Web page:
The descriptions though are fascinating – whether it is about sleeping in a bear’s cave or listening to a concert at dawn which is not orchestrated by humans or whether it is about going in search of a rare mountain quail, Mr. Alter does a splendid job of making you want to lose yourself in his idyllic world and make you want to be a part of it.

Second Star to the Right by Deborah Hautzig

Second Star to the Right by Deborah Hautzig Title: Second Star to the Right
Author: Deborah Hautzig
Publisher: Puffin Books
ISBN: 9780141305806
Genre: Young Adult
Pages: 176
Source: Personal Copy
Rating: 5/5

I am back to my reading project of ‘The Novel Cure’ and this time since I finished D, I began with E – the first ailment being “Eating Disorders” and the first cure was “Second Star to the Right” by Deborah Hautzig. I didn’t realize the book was a young adult novel till I started reading it and since I love Young Adult Novels, I was completely bowled over.

Leslie Heller is a bright, attractive and a regular teenager who lives a life of privilege in New York City. Her life takes a drastic turn when she begins to diet in her quest for happiness and that becomes an obsession with her, to the point of death by starvation. She and her family struggle with it and at the same time Leslie also has to battle with her past and her Jewish roots.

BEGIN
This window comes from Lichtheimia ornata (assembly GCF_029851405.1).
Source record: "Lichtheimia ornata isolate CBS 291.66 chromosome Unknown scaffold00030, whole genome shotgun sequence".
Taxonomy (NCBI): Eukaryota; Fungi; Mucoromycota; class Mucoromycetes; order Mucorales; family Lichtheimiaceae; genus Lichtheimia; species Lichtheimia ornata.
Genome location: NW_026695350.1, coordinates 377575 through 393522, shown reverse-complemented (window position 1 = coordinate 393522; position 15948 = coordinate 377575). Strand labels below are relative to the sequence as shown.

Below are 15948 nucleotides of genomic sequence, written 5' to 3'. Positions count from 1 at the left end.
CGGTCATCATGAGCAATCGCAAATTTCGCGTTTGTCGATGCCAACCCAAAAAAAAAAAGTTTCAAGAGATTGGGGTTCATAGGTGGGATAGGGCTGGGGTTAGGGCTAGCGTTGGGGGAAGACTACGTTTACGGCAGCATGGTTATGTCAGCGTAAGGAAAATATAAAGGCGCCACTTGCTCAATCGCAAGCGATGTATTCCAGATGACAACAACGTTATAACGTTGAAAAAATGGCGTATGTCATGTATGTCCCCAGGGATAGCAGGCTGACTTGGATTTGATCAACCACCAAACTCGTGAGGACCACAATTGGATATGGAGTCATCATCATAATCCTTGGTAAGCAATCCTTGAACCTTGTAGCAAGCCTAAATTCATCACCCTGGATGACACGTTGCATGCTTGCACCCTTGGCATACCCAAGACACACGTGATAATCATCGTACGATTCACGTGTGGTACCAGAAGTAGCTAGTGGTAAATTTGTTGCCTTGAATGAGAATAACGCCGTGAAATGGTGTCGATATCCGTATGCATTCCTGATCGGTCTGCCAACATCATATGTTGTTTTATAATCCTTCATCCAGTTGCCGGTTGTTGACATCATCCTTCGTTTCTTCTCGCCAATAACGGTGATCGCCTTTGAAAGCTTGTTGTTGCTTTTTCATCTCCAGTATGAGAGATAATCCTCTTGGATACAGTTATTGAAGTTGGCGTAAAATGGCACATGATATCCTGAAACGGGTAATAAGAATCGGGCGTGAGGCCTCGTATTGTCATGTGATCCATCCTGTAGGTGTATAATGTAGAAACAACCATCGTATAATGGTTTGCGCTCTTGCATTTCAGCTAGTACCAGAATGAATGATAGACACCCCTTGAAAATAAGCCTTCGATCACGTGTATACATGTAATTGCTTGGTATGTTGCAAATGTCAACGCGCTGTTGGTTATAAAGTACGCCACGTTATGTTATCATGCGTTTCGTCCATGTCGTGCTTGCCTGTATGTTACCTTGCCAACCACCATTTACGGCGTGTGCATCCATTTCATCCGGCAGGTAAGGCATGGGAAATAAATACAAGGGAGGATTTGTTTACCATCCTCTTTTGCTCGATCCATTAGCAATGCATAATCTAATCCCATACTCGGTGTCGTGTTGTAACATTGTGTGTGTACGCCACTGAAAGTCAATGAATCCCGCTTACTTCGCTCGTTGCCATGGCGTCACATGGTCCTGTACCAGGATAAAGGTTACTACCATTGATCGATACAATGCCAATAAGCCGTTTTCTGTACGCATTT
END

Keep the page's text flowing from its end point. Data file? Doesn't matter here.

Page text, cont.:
The book deals with the emotional and mental trauma that an anorexia nervosa patient goes through. It is autobiographical and therefore the writing becomes so strong and emotional. Leslie as seen through Deborah (because she is based on her) is raw, intense and confused. The writing is heart-breaking as you see Leslie and her family coping with anorexia and coming to terms with what can be done to cure it.

“Second Star to the Right” puts a lot of things in perspective for teenagers, mainly about the issues of fitting-in and acceptance and what it takes in our world to be what you want to be. I think I will for one gift this book to every teenager I know to make him or her understand that life is not always about being accepted. It is about being who you want to be.

Next Up on the Novel Cure Reading Project:

Ailment: Egg on Your Tie
Cure: Restoration by Rose Tremain